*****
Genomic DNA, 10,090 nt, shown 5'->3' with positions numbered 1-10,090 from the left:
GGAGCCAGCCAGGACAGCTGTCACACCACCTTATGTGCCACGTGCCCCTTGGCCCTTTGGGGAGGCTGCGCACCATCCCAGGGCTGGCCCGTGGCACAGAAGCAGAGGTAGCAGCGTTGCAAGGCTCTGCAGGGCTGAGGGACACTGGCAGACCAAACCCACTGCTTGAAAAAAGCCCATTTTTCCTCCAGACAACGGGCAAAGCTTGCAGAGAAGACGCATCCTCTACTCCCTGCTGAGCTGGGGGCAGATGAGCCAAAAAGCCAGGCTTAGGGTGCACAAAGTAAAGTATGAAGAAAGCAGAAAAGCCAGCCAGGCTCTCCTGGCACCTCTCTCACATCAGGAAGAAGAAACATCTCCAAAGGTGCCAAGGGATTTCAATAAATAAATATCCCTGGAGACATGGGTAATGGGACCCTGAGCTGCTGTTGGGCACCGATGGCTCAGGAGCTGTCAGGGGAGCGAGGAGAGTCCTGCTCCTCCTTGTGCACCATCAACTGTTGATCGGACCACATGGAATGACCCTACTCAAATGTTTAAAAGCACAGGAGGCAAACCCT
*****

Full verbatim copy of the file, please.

Genomic DNA, 10,090 nt, shown 5'->3' with positions numbered 1-10,090 from the left:
GGAGCCAGCCAGGACAGCTGTCACACCACCTTATGTGCCACGTGCCCCTTGGCCCTTTGGGGAGGCTGCGCACCATCCCAGGGCTGGCCCGTGGCACAGAAGCAGAGGTAGCAGCGTTGCAAGGCTCTGCAGGGCTGAGGGACACTGGCAGACCAAACCCACTGCTTGAAAAAAGCCCATTTTTCCTCCAGACAACGGGCAAAGCTTGCAGAGAAGACGCATCCTCTACTCCCTGCTGAGCTGGGGGCAGATGAGCCAAAAAGCCAGGCTTAGGGTGCACAAAGTAAAGTATGAAGAAAGCAGAAAAGCCAGCCAGGCTCTCCTGGCACCTCTCTCACATCAGGAAGAAGAAACATCTCCAAAGGTGCCAAGGGATTTCAATAAATAAATATCCCTGGAGACATGGGTAATGGGACCCTGAGCTGCTGTTGGGCACCGATGGCTCAGGAGCTGTCAGGGGAGCGAGGAGAGTCCTGCTCCTCCTTGTGCACCATCAACTGTTGATCGGACCACATGGAATGACCCTACTCAAATGTTTAAAAGCACAGGAGGCAAACCCT